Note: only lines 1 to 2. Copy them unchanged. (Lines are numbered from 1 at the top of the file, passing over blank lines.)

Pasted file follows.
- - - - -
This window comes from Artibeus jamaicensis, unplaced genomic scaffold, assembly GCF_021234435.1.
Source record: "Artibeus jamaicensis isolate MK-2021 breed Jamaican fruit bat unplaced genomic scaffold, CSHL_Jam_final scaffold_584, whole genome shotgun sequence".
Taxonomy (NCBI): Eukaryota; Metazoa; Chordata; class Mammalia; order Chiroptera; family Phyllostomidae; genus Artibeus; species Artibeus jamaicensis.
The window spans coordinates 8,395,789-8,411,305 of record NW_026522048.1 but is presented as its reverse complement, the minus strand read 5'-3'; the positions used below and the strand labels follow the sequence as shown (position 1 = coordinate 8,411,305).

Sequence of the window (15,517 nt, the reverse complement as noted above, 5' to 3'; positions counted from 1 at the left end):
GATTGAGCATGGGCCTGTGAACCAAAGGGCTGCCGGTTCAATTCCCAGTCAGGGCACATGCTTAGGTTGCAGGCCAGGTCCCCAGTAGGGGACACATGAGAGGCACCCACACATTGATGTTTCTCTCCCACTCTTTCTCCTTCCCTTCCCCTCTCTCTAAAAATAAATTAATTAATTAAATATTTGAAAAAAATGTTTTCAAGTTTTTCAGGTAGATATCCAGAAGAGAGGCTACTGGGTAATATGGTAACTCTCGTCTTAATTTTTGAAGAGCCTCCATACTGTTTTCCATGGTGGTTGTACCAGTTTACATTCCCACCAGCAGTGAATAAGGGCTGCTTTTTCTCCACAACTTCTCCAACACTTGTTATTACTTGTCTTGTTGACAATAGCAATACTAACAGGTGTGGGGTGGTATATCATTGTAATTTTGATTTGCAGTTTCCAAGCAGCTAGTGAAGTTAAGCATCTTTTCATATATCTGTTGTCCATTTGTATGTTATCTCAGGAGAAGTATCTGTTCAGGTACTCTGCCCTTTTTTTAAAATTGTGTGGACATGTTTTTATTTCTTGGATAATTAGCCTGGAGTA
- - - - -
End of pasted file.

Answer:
This window comes from Artibeus jamaicensis, unplaced genomic scaffold, assembly GCF_021234435.1.
Source record: "Artibeus jamaicensis isolate MK-2021 breed Jamaican fruit bat unplaced genomic scaffold, CSHL_Jam_final scaffold_584, whole genome shotgun sequence".